Notebook, 1993-



"The acuteness or gravity of any particular sound, or of the tuning of any instrument. Pitch can most scientifically be defined as the rate of vibration. Rapid vibrations mean a high tone, slow vibrations a deep one. It seems strange that one cannot represent a fixed tone, as, for example, middle C, to the mind by a set number of vibrations, but the standard of pitch has always been a variable one and the note in question might consist of more or less vibrations according as it belonged to a higher or lower standard of pitch. Thus the note A, which in Paris at present has 435 vibrations, in 1854 was given 448, and in 1699 had only 404, while Handel's tuning-fork, dated 1740, gives the same note 416 vibrations. The standard of pitch has been gradually rising since the days of Bach and Handel, in whose time it was about two-thirds of a tone deeper than at present. Concert-pitch does not mean any definite pitch, but merely the pitch which this or that manufacturer chose as best suited to his instruments. It was, however, always a high pitch. In 1859, the French government reformed the matter of the varying and acute concert-pitches by establishing the pitch of one-lined A [the scientists' A3] at 435 vibrations per second. Prof. Charles R. Cross, in his "Historical Notes Relating to Musical Pitch in the United States," says: "In 1889, the National Music Teachers' Association at its Philadelphia meeting adopted the French pitch, and the National League of Musicians at Milwaukee, in March, 1891, also urgently recommended the adoption of this standard. For several years prior to this date, the question of bringing the standard pitch used for pianos and organs into unison with the low pitch which had come to be the generally accepted pitch for orchestral use, had been agitated by a number of persons engaged in the manufacture of pianos and organs, and . . . . The International pitch is, of course, identical with the French pitch, . . . The proportions of pitch in true intervals, according to scientific law, would be as follows: [see text] . . . . Thus, if middle, or one-lined C has 260 vibrations per second, this note being a perfect fifth above it would have the proportion of three to two, ie., three halves of 260=390 . . . " [Elson, Louis C. Professor of Theory of Music at the New England Conservatory of Music. Elson's Music Dictionary. Boston: Oliver Ditson Co. MCMV.] ]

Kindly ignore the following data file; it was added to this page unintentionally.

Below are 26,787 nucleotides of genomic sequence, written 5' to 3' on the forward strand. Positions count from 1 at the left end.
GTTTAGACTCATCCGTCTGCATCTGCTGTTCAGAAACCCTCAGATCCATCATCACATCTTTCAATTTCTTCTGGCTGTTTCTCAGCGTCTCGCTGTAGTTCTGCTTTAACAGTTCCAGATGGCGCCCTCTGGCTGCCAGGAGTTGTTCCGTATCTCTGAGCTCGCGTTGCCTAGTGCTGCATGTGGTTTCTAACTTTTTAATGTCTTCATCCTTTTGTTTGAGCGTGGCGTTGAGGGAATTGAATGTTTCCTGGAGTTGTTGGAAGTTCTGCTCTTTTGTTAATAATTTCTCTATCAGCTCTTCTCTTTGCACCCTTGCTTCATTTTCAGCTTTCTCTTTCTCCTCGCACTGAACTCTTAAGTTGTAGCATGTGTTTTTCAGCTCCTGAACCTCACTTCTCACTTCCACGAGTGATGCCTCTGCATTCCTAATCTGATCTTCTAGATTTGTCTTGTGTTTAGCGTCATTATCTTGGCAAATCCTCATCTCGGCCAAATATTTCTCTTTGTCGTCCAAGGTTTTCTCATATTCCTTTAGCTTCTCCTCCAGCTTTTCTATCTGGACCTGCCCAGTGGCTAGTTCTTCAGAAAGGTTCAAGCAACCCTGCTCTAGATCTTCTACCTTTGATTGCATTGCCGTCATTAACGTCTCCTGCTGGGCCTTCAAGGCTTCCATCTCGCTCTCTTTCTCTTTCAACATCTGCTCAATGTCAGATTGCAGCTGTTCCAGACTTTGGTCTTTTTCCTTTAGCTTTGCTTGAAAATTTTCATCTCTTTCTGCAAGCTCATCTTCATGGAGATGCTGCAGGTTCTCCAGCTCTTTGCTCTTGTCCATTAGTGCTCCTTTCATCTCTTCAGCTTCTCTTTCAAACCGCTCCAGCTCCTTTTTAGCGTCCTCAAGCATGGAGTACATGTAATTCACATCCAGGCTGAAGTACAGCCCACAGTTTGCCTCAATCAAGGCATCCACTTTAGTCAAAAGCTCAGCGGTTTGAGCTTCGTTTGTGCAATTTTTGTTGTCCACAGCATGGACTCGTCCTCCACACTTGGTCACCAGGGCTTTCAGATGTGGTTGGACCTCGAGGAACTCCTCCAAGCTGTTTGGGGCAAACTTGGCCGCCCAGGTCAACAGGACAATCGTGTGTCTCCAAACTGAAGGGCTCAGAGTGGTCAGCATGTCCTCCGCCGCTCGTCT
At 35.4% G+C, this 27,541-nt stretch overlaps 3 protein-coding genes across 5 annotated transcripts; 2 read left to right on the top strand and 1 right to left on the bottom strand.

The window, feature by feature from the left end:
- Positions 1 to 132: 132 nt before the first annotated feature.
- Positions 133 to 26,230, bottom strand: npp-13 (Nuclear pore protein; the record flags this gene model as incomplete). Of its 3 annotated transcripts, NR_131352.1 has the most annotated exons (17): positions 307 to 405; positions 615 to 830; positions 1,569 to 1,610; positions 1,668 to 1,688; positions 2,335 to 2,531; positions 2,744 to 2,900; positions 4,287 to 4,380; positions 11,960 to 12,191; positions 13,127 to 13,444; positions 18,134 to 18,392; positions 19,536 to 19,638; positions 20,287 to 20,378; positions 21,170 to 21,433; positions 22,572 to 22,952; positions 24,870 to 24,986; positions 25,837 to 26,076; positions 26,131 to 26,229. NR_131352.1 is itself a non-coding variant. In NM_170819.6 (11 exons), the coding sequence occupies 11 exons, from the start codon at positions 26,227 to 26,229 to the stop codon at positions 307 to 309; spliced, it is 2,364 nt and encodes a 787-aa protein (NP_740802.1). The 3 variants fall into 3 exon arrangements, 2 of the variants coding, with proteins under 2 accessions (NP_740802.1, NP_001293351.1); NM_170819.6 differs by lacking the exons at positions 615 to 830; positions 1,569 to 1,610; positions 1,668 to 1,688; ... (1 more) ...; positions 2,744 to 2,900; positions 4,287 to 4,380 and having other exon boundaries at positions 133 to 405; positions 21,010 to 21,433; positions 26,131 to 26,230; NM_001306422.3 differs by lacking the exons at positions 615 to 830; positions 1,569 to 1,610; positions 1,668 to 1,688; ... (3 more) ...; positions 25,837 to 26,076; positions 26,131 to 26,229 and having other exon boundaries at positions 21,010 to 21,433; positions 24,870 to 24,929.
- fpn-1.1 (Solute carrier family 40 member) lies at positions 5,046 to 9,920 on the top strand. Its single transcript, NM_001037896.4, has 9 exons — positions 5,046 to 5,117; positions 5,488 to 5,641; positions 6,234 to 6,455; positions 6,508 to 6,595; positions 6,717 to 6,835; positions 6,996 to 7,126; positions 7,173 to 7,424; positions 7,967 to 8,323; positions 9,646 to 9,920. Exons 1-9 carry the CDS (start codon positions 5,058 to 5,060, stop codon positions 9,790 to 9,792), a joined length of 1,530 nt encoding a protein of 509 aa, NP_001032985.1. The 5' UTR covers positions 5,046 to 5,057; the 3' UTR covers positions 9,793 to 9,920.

C  O  N  S  I  D  E  R  A T I  O  N  S
Pitch and/or stress accents denoting presence or absence of aspiration

The acute [ é ]

The grave [ è ]

And the circumflex [ ê ] accents



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